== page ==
Corey Friedman

Viewers tune them out; voters hate them; and researchers call them ineffective. But attack ads continue chewing up airtime as the slow march to Election Day becomes a six-week sprint.

Campaigns and political action committees are projected to pump $6.7 billion into ad buys during the 2020 election cycle, according to an advertising analytics and Cross Screen Media report. Broadcast television, cable and radio commercials will claim the largest share, roughly $4.9 billion.

It’s not just Joe Biden and Donald Trump. While the presidential race will account for roughly a third of all political advertising this year, congressional campaigns are expected to cost $2 billion. State and local races will pitch in tens of millions more.

Spending those stratospheric sums is a crapshoot, not a careful investment. The prevailing wisdom on political advertising is that it can further entrench supporters and opponents, but it isn’t likely to sway many undecided voters.

A meta-analysis published this month in the Science Advances journal provides little for Washington, D.C., spin doctors to cheer. The article headline? “The small effects of political advertising are small regardless of context, message, sender or receiver: Evidence from 59 real-time randomized experiments.”

The spending spree will continue no matter how dismal the results. Campaign advertising is an arms race, and no candidate wants to be outgunned.

As long as incumbents and challengers are trapped in an endless cycle of fundraising and media buys, however, politicians can make their war chests work wonders for democracy by placing ads in their local newspaper.

More than a quarter of U.S. newspapers operating in 2005 have closed their doors, according to University of North Carolina at Chapel Hill professor Penelope Muse Abernathy’s research. Cratering ad revenues caused by the decline of brick-and-mortar retail and the rise of programmatic digital advertising have starved about 2,100 papers out of existence.

Closures and layoffs slashed the number of newsroom employees to 35,000 last year from 71,000 in 2008, according to Pew Research Center figures, and the coronavirus pandemic is inflicting further carnage. Businesses ordered to shut down or operate at reduced capacity in the interest of public health have zeroed out their advertising budgets to make payroll.

COVID-19 could be “an extinction-level event” for local newspapers, Abernathy warns. An infusion of campaign advertising may be enough to keep some struggling publications afloat.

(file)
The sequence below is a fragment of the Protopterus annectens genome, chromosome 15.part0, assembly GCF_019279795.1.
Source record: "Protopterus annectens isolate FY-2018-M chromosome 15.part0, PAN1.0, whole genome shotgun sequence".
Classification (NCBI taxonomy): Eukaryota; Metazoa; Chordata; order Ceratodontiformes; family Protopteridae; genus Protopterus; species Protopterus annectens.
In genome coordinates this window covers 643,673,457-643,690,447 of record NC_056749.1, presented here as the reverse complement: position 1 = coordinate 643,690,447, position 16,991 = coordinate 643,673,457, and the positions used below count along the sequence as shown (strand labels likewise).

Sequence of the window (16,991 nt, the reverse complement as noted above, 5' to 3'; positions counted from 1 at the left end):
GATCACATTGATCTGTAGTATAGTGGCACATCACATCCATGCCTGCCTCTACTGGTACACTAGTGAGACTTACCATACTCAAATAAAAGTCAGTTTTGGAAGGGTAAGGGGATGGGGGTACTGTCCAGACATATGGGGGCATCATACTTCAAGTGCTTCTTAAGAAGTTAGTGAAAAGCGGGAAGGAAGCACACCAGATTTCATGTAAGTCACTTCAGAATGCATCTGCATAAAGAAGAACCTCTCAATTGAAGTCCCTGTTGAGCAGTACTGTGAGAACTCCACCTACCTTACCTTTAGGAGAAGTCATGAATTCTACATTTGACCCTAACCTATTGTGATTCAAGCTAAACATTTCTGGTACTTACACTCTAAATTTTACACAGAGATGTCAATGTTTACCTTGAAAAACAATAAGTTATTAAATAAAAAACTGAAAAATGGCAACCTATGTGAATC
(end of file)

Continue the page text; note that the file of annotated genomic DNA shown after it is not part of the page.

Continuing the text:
Communities that become news deserts suffer more than a loss of identity and civic pride. They lose the kind of watchdog journalism that empowers citizens to hold their elected officials accountable. After newspapers close, taxes and fees tend to increase and government borrowing costs go up, University of Illinois at Chicago and University of Notre Dame researchers found in a July 2018 study.

Your federal, state and local lawmakers ought to care whether their constituents have a newspaper that covers city council and school board meetings and explains how proposed new laws would affect them.

It isn’t a coincidence that every glad-handing politician worth his or her salt has a contact at the local paper — no one covers campaigns and elections better. A regional TV station may offer a 30-second sound bite, but the town newspaper hosts candidate forums, publishes detailed stories about each contest, prints sample ballots and might even send a reporter to the campaign’s rubber-chicken dinner.

Despite the natural alliance between public servants and local news outlets, too many candidates let consultants convince them print is dead and what they really need is another shouty TV commercial or a glossy mailer comparing their opponent to Adolf Hitler.

There’s nothing wrong with diversification, of course, but overlooking newspapers’ print editions and websites is a tactical mistake.

Local papers have a rich legacy of serving their communities, and that translates to trusted and respected brands. Marketing research firm Comscore says advertisers on high-quality news websites enjoy a “halo effect” in which reader loyalty translates to positive association with sponsor messages.

Newspapers also serve the audience candidates need to reach. Seven out of 10 frequent voters say they read local news in print or online, and 77 percent make campaign contributions.

Most important, candidates will be communicating their support for journalists’ work in a tangible way. That ought to be worth more goodwill than the YouTube ads we all skip with a swipe and a sigh.

Corey Friedman is an opinion journalist who explores solutions to political conflicts from an independent perspective. Follow him on Twitter: @coreywrites. Click here to read previous columns. The opinions expressed are his own.